Curcumin and cancer biology: Focusing regulatory effects in different signalling pathways

PMID: 33837579
Journal: Phytotherapy research : PTR (volume: , issue: , Phytother Res 2021 Apr;)
Published: 2021-04-09

Bhatia M, Bhalerao M, Cruz-Martins N, Kumar D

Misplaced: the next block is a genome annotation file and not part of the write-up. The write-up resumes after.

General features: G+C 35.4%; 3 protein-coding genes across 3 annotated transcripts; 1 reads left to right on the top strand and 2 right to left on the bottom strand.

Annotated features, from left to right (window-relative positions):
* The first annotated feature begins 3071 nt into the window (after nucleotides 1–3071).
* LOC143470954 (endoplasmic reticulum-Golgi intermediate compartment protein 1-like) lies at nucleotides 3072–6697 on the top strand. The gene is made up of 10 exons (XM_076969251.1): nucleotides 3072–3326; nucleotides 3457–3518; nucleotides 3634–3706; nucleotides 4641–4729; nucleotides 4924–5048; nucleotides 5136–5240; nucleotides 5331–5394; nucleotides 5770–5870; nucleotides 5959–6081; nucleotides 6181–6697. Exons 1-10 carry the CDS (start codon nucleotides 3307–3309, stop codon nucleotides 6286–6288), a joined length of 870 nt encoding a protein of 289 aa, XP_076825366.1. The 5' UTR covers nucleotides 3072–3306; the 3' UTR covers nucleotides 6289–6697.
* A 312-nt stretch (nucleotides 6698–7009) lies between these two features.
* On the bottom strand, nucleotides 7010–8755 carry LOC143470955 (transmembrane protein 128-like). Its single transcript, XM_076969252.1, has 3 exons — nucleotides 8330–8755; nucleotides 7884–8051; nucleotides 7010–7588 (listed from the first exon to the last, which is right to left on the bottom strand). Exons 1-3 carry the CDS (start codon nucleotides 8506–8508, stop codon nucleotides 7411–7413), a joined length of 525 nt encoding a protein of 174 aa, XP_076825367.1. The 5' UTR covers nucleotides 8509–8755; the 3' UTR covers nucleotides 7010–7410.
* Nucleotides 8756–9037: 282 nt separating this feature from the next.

Cancer is the second-leading cause of death worldwide. Till date, many such effective treatments are available, for example chemotherapy, surgery, and radiation therapy, but there are severe associated side effects, such as increased infection risk, constipation, hair loss, anaemia, among others. Thus, the need for effective therapeutic strategies and screening methodology arises. Researchers around the world are increasingly trying to discover anticancer therapies with as few side effects as possible and many are now focusing on phytochemicals, like curcumin. Curcumin is a bright yellow substance isolated from the plant rhizomes of Curcuma longa L. To this molecule a high therapeutic benefit has been underlined, being able to alter the development of cancer by different mechanisms, such as regulating multiple microRNA expression, modifying a series of signalling pathways, that is, Akt, Bcl-2, PTEN, p53, Notch, and Erbb. Another major pathway that curcumin targets is the matrix metalloproteinase (MMP) gene expression. In fact, MMPs are responsible for the degradation of the cell-extracellular matrix, which can lead to the diseased condition and many different pathways contribute to its activity, such as JAK/STAT, NF-κB, MAPK/ERK, COX-2, ROS, TGF-β, among others. In this review, we have attempted to describe the curcumin regulatory effect on different cell signalling pathways involved in the progression of different types of cancers.